Mike Ward Case to Be Heard by the Supreme Court: Understanding the Court Process

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On July 30th, the Supreme Court of Canada agreed to hear the case involving comedian Mike Ward and singer Jérémy Gabriel. There are many steps involved before a case makes it to the highest court in the land.

Mike Ward loses the first round

Between 2010 and 2013, comedian Mike Ward repeatedly performed a routine including jokes about Jérémy Gabriel. The young singer has Treacher Collins syndrome, which involves a physical malformation.

Mr. Gabriel’s family responded by complaining to the Commission des droits de la personne (Quebec human rights commission), which had the task of deciding whether Mr. Ward, through discrimination, damaged Mr. Gabriel’s dignity, honour or reputation.

In 2016, the Commission ruled against Mr. Ward and ordered him to pay damages to Mr. Gabriel as well as to Mr. Gabriel’s mother.  Mr. Ward refused to pay the compensation and appealed the decision to the Quebec Court of Appeal, basing his arguments on freedom of expression.

Quebec Court of Appeal: Mr. Ward loses Round 2 as well

The Quebec Court of Appeal is the highest court in Quebec and hears appeals of decisions from the Commission des droits de la personne.

To succeed on appeal, an applicant must show that the judgement being appealed is unreasonable or contains an error of law. The Court of Appeal does not repeat the same process as the tribunal which heard the case, but rather makes sure that the judgement in question is reasonable and contains no legal errors.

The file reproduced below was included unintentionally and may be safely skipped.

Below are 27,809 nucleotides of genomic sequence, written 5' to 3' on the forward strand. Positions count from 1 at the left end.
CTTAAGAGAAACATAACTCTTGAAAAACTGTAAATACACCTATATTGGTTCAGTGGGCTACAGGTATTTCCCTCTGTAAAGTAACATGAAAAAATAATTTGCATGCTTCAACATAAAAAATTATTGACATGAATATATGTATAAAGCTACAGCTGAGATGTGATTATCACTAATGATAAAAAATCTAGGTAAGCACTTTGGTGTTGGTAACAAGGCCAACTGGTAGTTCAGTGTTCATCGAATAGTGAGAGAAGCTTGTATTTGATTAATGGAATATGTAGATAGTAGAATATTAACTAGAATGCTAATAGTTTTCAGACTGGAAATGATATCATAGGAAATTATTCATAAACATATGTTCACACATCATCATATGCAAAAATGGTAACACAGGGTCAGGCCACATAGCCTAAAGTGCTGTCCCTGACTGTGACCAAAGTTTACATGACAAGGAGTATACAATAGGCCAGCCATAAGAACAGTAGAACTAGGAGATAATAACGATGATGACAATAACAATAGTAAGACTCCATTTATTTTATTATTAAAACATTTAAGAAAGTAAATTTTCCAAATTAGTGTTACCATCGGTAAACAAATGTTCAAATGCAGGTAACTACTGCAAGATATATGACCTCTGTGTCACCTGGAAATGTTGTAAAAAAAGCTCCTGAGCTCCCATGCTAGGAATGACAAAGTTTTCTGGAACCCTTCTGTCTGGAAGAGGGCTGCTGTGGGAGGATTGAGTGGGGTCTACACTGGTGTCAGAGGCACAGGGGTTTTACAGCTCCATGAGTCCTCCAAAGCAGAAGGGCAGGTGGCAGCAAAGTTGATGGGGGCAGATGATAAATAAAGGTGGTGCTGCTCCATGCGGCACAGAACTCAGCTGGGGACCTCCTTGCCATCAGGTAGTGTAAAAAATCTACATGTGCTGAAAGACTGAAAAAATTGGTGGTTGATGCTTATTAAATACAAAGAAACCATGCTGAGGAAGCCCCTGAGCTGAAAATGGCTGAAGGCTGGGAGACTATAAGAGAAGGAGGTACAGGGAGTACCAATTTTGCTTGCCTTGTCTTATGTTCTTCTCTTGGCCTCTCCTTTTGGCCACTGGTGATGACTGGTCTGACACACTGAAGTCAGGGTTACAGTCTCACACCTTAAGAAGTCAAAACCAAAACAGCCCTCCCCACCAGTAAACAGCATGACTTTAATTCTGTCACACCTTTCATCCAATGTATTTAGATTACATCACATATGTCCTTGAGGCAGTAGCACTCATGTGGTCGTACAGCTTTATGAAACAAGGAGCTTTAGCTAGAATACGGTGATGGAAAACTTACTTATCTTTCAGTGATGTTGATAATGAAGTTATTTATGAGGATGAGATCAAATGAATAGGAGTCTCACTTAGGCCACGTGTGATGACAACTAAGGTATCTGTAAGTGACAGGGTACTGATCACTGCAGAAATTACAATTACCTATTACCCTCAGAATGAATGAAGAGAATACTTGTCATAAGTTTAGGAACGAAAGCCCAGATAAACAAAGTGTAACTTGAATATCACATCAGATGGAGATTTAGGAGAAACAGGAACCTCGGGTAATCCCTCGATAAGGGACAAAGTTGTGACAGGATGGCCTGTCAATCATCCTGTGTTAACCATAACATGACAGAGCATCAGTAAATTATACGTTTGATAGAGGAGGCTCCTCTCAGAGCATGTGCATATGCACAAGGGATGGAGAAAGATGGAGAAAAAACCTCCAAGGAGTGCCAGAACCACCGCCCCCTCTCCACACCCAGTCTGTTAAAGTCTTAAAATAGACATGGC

In 2019, the Court of Appeal upheld the decision granting Mr. Gabriel damages, but cancelled the damages granted to his mother. Mr. Ward then decided to appeal the case to the Supreme Court of Canada.

The Supreme Court of Canada: the final and decisive round

The Supreme Court of Canada is the highest court in the land. It does not agree to hear every case brought before it, but rather chooses which appeals it will hear. A panel of three judges, or more, first examines the case on paper and decides whether to grant “leave” (permission) for the case to proceed to a full hearing before the court.  The panel considers, among other things, whether the case is of importance to the general public of Canada, and not just to the persons involved in the case.

The Supreme Court decided that the issues raised by the Mike Ward case were of importance to the general public and should proceed to a hearing. The Court’s judgement on the case will no doubt have a major social impact, as it will define the limits of freedom of expression in Canada.